When my dad made these we always had them with sour cream so today I browned them in a little olive oil (my dad used butter) and had them with reduced fat sour cream and yummmmm!!!! I remember my mother used to make cabbage rolls (golabki) and she even liked them cold – just stick one on a fork and there’s your snack. Polish cabbage rolls is one of my most viewed videos – I never expected that. Here’s the recipe.
For dessert I made my apple pie bars.
It’s less work than apple pie but just as tasty, made with 2 pounds of Granny Smith apples and my healthier and easier oil crust. It’s the same crust I use for all my pies, including chicken pot pie. Ooooh, chicken pot pie sounds so good – I may have to make it tomorrow. Back to my apple pie bars. There’s an ongoing debate in this house about whether these are apple pie bars or a square apple pie. I don’t care what we call it as long as we get to eat it. Here’s the recipe and that’s what I cooked today. …just sharing… – Jenny Jones
Apr 21, 2015
It’s so simple and so healthy. Simple because my easy broiled salmon only takes 15 minutes to make – all you need is a lemon and some olive oil. And healthy because salmon is good for your heart…. and your eyes, and your brain, and your joints, and etc., etc.. Salmon is always on the list of foods with the most health benefits and it’s easier to cook than you think.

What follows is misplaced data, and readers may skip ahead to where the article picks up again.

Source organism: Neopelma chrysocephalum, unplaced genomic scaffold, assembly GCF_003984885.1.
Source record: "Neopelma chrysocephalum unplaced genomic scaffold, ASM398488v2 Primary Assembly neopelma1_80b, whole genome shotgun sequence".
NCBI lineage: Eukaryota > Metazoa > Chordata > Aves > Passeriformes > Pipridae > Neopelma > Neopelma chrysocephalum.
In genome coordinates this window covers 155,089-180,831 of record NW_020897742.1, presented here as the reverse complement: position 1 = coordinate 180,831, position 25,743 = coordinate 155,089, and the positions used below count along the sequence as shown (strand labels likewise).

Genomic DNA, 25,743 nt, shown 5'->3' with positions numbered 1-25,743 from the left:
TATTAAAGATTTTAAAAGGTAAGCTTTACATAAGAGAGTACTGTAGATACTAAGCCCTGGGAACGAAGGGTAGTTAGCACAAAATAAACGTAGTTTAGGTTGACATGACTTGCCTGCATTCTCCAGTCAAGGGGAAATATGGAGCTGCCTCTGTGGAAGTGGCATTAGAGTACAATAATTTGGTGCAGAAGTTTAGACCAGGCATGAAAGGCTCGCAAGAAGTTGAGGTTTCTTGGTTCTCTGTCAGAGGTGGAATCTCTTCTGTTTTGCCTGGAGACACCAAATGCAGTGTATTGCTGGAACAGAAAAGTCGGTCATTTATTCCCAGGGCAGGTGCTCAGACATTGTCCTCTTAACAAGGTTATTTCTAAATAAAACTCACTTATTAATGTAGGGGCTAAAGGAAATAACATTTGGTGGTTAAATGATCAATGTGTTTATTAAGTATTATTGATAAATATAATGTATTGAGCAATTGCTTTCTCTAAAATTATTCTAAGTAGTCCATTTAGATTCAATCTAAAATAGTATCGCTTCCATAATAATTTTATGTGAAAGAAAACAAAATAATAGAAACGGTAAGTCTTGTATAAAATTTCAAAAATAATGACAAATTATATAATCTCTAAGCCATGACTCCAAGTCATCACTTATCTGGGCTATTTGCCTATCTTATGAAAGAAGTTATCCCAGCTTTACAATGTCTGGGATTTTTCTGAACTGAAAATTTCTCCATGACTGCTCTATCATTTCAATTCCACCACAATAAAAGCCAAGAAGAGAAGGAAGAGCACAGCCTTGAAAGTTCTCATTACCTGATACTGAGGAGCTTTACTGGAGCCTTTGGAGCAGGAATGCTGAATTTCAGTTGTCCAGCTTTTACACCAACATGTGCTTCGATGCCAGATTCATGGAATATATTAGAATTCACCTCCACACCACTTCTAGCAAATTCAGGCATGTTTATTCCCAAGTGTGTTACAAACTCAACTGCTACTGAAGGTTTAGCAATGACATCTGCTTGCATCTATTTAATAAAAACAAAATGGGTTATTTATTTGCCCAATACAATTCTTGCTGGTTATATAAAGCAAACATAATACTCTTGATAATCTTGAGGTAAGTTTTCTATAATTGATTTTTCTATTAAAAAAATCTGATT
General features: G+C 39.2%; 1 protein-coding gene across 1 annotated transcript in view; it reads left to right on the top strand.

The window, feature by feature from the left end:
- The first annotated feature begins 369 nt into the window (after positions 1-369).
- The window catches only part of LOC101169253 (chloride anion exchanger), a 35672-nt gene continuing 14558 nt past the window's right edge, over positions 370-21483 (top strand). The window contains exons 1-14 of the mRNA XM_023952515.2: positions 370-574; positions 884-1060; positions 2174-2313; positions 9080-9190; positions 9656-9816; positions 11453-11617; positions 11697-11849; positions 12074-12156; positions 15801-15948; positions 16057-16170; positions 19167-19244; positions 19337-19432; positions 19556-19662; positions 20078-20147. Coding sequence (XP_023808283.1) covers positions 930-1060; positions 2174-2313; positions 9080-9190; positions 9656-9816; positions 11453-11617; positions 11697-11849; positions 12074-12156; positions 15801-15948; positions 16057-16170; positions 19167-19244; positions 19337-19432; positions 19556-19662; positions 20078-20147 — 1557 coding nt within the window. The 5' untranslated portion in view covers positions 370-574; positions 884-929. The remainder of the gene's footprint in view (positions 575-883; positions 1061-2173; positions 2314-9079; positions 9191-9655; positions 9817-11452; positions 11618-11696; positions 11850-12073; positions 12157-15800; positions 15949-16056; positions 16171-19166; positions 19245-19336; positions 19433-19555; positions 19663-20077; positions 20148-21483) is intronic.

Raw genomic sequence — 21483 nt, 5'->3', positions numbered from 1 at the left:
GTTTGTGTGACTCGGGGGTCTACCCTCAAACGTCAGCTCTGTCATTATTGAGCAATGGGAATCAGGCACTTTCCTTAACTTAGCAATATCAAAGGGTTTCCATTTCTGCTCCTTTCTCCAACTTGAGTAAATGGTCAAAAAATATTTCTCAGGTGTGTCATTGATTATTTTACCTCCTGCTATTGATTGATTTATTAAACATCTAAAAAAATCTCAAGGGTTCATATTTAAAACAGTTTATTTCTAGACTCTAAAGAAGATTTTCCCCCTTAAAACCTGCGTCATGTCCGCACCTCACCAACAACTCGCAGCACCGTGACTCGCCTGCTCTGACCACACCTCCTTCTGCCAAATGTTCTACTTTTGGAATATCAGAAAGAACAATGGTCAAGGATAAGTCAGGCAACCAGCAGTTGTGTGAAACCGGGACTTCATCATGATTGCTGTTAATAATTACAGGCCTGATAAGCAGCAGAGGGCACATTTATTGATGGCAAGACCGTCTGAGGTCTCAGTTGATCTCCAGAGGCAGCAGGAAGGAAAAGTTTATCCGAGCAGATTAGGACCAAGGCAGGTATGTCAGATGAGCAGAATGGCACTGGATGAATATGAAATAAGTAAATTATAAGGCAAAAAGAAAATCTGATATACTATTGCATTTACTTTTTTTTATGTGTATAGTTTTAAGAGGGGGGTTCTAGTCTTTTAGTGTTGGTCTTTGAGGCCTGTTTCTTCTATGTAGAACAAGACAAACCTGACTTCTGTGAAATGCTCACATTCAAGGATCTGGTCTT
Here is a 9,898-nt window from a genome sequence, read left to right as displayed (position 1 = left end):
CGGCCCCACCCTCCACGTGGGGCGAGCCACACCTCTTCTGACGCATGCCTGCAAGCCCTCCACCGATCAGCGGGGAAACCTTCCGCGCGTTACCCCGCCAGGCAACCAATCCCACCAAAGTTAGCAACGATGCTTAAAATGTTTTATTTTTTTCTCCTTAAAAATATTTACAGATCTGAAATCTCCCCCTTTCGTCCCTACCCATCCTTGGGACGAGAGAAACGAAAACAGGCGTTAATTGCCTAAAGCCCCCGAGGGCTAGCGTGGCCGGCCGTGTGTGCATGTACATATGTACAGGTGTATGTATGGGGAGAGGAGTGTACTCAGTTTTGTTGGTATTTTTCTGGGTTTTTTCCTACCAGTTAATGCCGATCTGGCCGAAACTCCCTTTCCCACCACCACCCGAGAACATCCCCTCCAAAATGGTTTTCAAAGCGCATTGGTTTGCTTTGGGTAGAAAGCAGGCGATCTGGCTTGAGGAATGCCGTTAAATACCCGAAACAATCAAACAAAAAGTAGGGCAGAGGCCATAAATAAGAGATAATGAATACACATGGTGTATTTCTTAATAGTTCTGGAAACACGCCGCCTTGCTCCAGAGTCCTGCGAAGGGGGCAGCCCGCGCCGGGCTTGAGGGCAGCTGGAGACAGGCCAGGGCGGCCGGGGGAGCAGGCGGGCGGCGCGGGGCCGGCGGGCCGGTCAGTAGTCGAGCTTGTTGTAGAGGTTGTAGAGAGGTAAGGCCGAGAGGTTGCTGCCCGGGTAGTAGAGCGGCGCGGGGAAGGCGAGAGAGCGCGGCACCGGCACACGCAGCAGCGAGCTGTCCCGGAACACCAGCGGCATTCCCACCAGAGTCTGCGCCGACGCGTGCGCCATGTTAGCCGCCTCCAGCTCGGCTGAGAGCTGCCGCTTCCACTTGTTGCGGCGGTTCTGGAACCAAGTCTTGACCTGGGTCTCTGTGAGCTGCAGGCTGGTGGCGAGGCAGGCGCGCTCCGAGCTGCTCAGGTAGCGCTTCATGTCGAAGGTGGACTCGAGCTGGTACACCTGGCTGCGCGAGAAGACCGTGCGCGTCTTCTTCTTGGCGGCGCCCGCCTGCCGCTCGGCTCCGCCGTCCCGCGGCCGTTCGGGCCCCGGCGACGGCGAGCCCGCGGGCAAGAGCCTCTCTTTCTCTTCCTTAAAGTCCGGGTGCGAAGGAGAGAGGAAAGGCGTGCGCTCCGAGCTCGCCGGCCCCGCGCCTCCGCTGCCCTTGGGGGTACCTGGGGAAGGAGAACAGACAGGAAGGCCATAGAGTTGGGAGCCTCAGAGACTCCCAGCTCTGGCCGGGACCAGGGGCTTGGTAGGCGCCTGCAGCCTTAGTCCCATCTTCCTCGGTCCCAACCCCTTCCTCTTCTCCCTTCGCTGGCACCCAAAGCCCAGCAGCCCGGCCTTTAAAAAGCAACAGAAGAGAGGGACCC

Wild caught salmon is the best choice and of course getting it fresh is important when it comes to fish. It’s always good to know what day they deliver fish at the market and that’s the day to go get it. There are lots of ways to cook salmon (most of them too fancy for me) so I keep it simple – just lemon, oil, salt and pepper. Of course you can add other spices if you like but this simple recipe is really good.
Every oven is different and every broiler is too so your fish may take less time to cook, or more depending on a few things.
1) How strong is your broiler?
2) What is the distance between your oven rack and the broiler?
3) How thick is your salmon?
4) How do you like it cooked?
In my kitchen, the broiler has two setting, high and medium. I cook it on the high setting. I place the rack one below the top, which puts my oven rack around 5 1/2 to 6 inches below the heat. The salmon I find at my store is usually about an inch thick but depending on the thickness of the fish, you would cook it about 10 minutes per inch. I prefer my fish cooked all the way through but if you want it less done inside, cook it for a little less time.
A recipe for broiling is different from baking. Baking is more exact but broiling depends on all kinds of variables so just use your common sense and keep an eye on it. As for what to serve with this beautiful fish, I always make something on the stove top since the oven is occupied, so I often make rice and a steamed vegetable or my rice with kale. I also like salmon with my spaghetti with chard. Oh, and sometimes, just some peeled, chopped, and seamed sweet potato goes great with this simple broiled salmon. Click here for the recipe. – Jenny Jones
Apr 18, 2015
“Which flour do I use for bread, or muffins, or cookies?” “Can I substitute one flour for another?” “Why is my flour mixture so dry?” I hope this helps clarify any questions you have about flour. By the way, with all baking the amount of protein in flour matters. The lower the protein, the softer the baked goods. So here is my simple guideline to baking with flour:
How to Measure (& Aerate) Flour